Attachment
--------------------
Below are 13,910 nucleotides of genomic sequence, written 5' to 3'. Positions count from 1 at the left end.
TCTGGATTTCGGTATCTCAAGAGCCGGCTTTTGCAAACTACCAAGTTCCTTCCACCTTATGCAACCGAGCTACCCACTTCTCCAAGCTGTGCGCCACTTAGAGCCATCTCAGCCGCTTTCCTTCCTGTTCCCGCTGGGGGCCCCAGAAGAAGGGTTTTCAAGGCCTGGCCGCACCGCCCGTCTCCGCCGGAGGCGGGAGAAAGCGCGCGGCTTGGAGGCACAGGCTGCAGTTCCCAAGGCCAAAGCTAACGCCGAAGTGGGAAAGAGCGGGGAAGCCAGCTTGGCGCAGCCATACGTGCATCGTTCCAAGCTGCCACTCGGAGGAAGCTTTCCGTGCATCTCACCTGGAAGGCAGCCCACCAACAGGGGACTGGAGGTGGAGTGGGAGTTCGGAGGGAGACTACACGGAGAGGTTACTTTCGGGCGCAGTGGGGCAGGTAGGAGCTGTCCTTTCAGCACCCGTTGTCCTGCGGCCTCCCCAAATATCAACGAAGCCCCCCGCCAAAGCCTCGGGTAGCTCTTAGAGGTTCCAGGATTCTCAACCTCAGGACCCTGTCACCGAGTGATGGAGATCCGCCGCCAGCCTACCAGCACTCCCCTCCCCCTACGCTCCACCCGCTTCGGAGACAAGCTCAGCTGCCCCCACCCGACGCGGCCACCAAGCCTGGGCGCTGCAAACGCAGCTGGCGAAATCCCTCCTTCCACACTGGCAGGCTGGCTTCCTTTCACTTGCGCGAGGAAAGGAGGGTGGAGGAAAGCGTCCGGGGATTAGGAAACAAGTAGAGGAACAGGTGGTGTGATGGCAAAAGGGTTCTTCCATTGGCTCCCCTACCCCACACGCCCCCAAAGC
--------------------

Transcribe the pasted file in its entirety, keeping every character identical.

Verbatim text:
Below are 13,910 nucleotides of genomic sequence, written 5' to 3'. Positions count from 1 at the left end.
TCTGGATTTCGGTATCTCAAGAGCCGGCTTTTGCAAACTACCAAGTTCCTTCCACCTTATGCAACCGAGCTACCCACTTCTCCAAGCTGTGCGCCACTTAGAGCCATCTCAGCCGCTTTCCTTCCTGTTCCCGCTGGGGGCCCCAGAAGAAGGGTTTTCAAGGCCTGGCCGCACCGCCCGTCTCCGCCGGAGGCGGGAGAAAGCGCGCGGCTTGGAGGCACAGGCTGCAGTTCCCAAGGCCAAAGCTAACGCCGAAGTGGGAAAGAGCGGGGAAGCCAGCTTGGCGCAGCCATACGTGCATCGTTCCAAGCTGCCACTCGGAGGAAGCTTTCCGTGCATCTCACCTGGAAGGCAGCCCACCAACAGGGGACTGGAGGTGGAGTGGGAGTTCGGAGGGAGACTACACGGAGAGGTTACTTTCGGGCGCAGTGGGGCAGGTAGGAGCTGTCCTTTCAGCACCCGTTGTCCTGCGGCCTCCCCAAATATCAACGAAGCCCCCCGCCAAAGCCTCGGGTAGCTCTTAGAGGTTCCAGGATTCTCAACCTCAGGACCCTGTCACCGAGTGATGGAGATCCGCCGCCAGCCTACCAGCACTCCCCTCCCCCTACGCTCCACCCGCTTCGGAGACAAGCTCAGCTGCCCCCACCCGACGCGGCCACCAAGCCTGGGCGCTGCAAACGCAGCTGGCGAAATCCCTCCTTCCACACTGGCAGGCTGGCTTCCTTTCACTTGCGCGAGGAAAGGAGGGTGGAGGAAAGCGTCCGGGGATTAGGAAACAAGTAGAGGAACAGGTGGTGTGATGGCAAAAGGGTTCTTCCATTGGCTCCCCTACCCCACACGCCCCCAAAGC